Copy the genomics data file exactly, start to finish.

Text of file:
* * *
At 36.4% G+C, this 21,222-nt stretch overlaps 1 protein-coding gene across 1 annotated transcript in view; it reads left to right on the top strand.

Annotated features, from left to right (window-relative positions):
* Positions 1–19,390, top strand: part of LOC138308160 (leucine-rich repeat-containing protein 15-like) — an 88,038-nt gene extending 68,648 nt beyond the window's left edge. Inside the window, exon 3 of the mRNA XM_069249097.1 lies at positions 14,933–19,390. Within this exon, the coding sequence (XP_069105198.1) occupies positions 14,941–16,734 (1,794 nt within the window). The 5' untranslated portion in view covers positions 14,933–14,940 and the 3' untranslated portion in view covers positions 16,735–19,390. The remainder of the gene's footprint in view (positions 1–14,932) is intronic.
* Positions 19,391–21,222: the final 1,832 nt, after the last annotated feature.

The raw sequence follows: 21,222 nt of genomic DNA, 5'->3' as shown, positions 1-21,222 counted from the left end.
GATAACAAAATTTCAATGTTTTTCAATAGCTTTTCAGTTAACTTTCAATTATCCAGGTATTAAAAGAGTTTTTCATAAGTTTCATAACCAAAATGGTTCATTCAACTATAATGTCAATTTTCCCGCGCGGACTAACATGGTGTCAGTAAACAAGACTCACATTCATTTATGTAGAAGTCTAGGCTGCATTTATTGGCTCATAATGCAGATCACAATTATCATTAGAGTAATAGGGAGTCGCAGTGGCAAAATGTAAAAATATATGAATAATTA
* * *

At 36.4% G+C, this 21,222-nt stretch overlaps 1 protein-coding gene across 1 annotated transcript in view; it reads left to right on the top strand.

Annotated features, from left to right (window-relative positions):
* Positions 1–19,390, top strand: part of LOC138308160 (leucine-rich repeat-containing protein 15-like) — an 88,038-nt gene extending 68,648 nt beyond the window's left edge. Inside the window, exon 3 of the mRNA XM_069249097.1 lies at positions 14,933–19,390. Within this exon, the coding sequence (XP_069105198.1) occupies positions 14,941–16,734 (1,794 nt within the window). The 5' untranslated portion in view covers positions 14,933–14,940 and the 3' untranslated portion in view covers positions 16,735–19,390. The remainder of the gene's footprint in view (positions 1–14,932) is intronic.
* Positions 19,391–21,222: the final 1,832 nt, after the last annotated feature.

The raw sequence follows: 21,222 nt of genomic DNA, 5'->3' as shown, positions 1-21,222 counted from the left end.
GATAACAAAATTTCAATGTTTTTCAATAGCTTTTCAGTTAACTTTCAATTATCCAGGTATTAAAAGAGTTTTTCATAAGTTTCATAACCAAAATGGTTCATTCAACTATAATGTCAATTTTCCCGCGCGGACTAACATGGTGTCAGTAAACAAGACTCACATTCATTTATGTAGAAGTCTAGGCTGCATTTATTGGCTCATAATGCAGATCACAATTATCATTAGAGTAATAGGGAGTCGCAGTGGCAAAATGTAAAAATATATGAATAATTA